To amuse these important men, my father would call for paper and get me to draw caricatures of prominent politicians. By then I was seven or eight and could do Hitler, with moustache, baggy eyes and quiff over his brow, swastika armband and thumbs stuck in his belt. Or Musso with his huge chin. 'Ee, lad, that's grand. Can'st do the Russian man, then. Stalin. Eh?' Certainly I could do him, with his huge, down-turning moustache and eyebrows, hair swept back. And Churchill: button nose, cigar, bow-tie. 'Ere, Neville, cum and look at this. The lads drawn Mr Churchill. Can'st do the Labour bloke, Attlee, lad?' But Mr Attlee was beyond me. So was Ramsay MacDonald, not yet an extinct volcano.
I followed the cartoonists avidly in such newspapers as came my way. Strube, in the Daily Telegraph, had an agricultural figure, labelled 'Idle Acres', leaning on a scythe. 'What's that?' I asked my sisters. 'A very dangerous instrument indeed. Never touch one.' There was also a tall man labelled 'Five million unemployed', lanky, downcast, hands in pockets. I saw such men at the street corners. Too poor to go into the pub. Not allowed to sit around in the reading-room of the library. Their mothers or wives would drive them out: 'I won't have you under my feet.' I dimly perceived that someone who had no job suffered not just want but loss of manhood, as opposed to someone in work, or what my mother called 'a good position', who was often referred to by his wife, in Potteries speech, as 'the Master'.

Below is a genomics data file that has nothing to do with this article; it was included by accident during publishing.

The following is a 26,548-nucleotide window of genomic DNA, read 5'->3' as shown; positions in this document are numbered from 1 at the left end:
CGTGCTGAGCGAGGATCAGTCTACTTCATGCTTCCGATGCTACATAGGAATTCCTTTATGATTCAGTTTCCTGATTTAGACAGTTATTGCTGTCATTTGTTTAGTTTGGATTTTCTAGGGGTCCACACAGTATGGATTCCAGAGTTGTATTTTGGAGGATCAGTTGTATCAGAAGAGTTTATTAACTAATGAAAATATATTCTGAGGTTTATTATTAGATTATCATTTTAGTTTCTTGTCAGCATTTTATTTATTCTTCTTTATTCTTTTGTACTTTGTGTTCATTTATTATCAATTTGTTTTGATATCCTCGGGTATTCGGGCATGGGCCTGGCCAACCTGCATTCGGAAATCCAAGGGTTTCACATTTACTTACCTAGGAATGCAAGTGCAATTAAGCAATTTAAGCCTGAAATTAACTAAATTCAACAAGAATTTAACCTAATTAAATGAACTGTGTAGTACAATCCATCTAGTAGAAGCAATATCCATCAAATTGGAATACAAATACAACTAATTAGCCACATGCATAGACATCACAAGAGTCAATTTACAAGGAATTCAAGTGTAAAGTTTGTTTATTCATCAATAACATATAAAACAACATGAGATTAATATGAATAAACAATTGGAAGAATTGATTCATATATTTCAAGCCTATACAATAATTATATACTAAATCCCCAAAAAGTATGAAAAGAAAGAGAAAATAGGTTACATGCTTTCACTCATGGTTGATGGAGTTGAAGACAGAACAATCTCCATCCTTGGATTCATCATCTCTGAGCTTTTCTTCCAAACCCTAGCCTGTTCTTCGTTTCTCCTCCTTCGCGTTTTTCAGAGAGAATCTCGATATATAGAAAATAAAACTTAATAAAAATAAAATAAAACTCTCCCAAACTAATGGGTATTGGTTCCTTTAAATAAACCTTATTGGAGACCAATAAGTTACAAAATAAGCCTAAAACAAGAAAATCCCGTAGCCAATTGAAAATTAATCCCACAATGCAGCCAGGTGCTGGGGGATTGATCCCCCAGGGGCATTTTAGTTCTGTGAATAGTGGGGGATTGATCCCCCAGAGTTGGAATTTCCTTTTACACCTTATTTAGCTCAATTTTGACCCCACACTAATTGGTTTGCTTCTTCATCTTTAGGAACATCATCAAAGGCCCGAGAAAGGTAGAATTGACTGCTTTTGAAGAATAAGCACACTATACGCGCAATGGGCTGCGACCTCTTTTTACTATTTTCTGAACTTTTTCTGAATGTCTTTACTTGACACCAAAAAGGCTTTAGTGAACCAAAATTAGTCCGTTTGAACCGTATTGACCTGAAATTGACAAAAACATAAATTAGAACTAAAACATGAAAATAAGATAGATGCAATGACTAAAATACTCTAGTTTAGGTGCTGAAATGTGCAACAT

I never saw anyone selling matches. Chestnuts, yes, in winter: a cheerful sight with a brazier, and men clustering near to keep warm: 'Ere! Don't block the customers, thou!' Then there were Sandwich Men, another mysterious term, walking up and down with a board: 'Woodbines: Fourpence for Ten.' It was beneath the dignity of a grown man to collect horse-manure to sell to allotment-holders at a penny a bucket. But boys did it, pathetic urchins, glad to earn sixpence in a day's smelly work. Sixpence was real money then. It was the highest price ever charged in Woolworths, then in its heyday, a store in every town, however small. You could get a toy there for a penny; a good one for tuppence.
There was hardship, as I could see, but no destitution. I never saw anyone begging. My mother used to say: 'Oh, the poor people. They are so patient.' They were: and cheerful too. There were smiles and laughter; a lot of jokes. Good comedians. Elsie and Doris Waters. Old Mother Riley and Her Daughter (a husband-and-wife team). George Formby and his ukelele, singing: 'If you could see what I can see/ When I'm cleaning winders.' (My mother disapproved of him.) The cinemas did well. It was their heyday too. When Disney's Snow White came to town, the queue stretched all round Waterloo Square into Nelson Street. There was no crime, that I ever heard of. No demos. Nothing. Just resignation. Out with my father, he introduced me to Mr Perkins, a squat little man, manager of the Midland Bank. 'He's walking tall,' said my father mysteriously. 'He can decide whether a firm goes under.' 'Goes under what?' 'Don't ask so many questions. And remember: always be polite to bankers. You never know.' Bankers were much respected in those days.
Paul Johnson. "Dark days when you had to be polite to bankers" The Spectator (December 12, 2008).
This article is from Paul Johnson's "And another thing" column for The Spectator and is reprinted with permission of the author.
Copyright © 2008 Paul Johnson